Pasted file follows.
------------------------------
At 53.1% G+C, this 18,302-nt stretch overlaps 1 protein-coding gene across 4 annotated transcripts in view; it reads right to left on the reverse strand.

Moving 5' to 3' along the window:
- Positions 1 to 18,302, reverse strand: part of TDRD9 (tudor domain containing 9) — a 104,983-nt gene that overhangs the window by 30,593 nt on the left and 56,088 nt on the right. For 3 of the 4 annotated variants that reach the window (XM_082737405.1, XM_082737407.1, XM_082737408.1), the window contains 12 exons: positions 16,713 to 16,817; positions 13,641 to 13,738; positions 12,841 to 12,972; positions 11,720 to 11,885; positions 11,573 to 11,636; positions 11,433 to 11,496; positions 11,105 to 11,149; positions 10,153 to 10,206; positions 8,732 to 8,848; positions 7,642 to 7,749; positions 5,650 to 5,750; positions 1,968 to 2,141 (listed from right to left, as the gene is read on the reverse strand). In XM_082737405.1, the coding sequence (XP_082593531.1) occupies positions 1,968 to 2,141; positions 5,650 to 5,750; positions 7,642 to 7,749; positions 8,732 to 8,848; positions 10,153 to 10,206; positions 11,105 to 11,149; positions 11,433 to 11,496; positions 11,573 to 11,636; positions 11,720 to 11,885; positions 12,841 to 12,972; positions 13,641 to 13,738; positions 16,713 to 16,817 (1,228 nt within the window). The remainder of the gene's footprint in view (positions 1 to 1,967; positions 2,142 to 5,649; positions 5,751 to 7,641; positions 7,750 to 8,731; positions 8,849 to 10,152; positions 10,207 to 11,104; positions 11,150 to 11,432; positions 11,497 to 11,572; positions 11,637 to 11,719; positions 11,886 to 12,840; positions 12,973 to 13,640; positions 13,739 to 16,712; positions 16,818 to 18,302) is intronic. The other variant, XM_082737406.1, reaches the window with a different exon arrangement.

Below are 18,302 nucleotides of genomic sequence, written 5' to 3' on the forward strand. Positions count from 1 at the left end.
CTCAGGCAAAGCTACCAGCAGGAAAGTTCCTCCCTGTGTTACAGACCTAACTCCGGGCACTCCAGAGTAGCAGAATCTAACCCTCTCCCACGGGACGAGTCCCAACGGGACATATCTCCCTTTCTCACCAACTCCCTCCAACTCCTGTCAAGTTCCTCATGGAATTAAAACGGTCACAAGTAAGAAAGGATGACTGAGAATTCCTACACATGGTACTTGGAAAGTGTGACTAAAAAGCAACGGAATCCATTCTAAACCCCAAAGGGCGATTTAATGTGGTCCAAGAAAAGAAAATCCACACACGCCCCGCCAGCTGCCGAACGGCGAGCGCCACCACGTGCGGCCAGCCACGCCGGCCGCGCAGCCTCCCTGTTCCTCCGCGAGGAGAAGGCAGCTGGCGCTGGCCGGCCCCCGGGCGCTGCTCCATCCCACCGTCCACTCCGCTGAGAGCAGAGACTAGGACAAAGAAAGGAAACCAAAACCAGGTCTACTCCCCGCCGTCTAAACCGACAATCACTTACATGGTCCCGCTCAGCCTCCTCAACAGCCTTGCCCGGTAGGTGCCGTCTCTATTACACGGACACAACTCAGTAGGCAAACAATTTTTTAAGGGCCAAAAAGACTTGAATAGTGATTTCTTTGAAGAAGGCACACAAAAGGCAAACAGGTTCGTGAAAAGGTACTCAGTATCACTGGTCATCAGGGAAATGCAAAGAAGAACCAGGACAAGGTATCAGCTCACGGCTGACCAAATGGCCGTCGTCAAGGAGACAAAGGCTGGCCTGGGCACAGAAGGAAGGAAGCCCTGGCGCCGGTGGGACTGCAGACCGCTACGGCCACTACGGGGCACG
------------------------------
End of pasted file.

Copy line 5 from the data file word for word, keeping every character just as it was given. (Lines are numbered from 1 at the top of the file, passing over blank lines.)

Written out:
CTCAGGCAAAGCTACCAGCAGGAAAGTTCCTCCCTGTGTTACAGACCTAACTCCGGGCACTCCAGAGTAGCAGAATCTAACCCTCTCCCACGGGACGAGTCCCAACGGGACATATCTCCCTTTCTCACCAACTCCCTCCAACTCCTGTCAAGTTCCTCATGGAATTAAAACGGTCACAAGTAAGAAAGGATGACTGAGAATTCCTACACATGGTACTTGGAAAGTGTGACTAAAAAGCAACGGAATCCATTCTAAACCCCAAAGGGCGATTTAATGTGGTCCAAGAAAAGAAAATCCACACACGCCCCGCCAGCTGCCGAACGGCGAGCGCCACCACGTGCGGCCAGCCACGCCGGCCGCGCAGCCTCCCTGTTCCTCCGCGAGGAGAAGGCAGCTGGCGCTGGCCGGCCCCCGGGCGCTGCTCCATCCCACCGTCCACTCCGCTGAGAGCAGAGACTAGGACAAAGAAAGGAAACCAAAACCAGGTCTACTCCCCGCCGTCTAAACCGACAATCACTTACATGGTCCCGCTCAGCCTCCTCAACAGCCTTGCCCGGTAGGTGCCGTCTCTATTACACGGACACAACTCAGTAGGCAAACAATTTTTTAAGGGCCAAAAAGACTTGAATAGTGATTTCTTTGAAGAAGGCACACAAAAGGCAAACAGGTTCGTGAAAAGGTACTCAGTATCACTGGTCATCAGGGAAATGCAAAGAAGAACCAGGACAAGGTATCAGCTCACGGCTGACCAAATGGCCGTCGTCAAGGAGACAAAGGCTGGCCTGGGCACAGAAGGAAGGAAGCCCTGGCGCCGGTGGGACTGCAGACCGCTACGGCCACTACGGGGCACG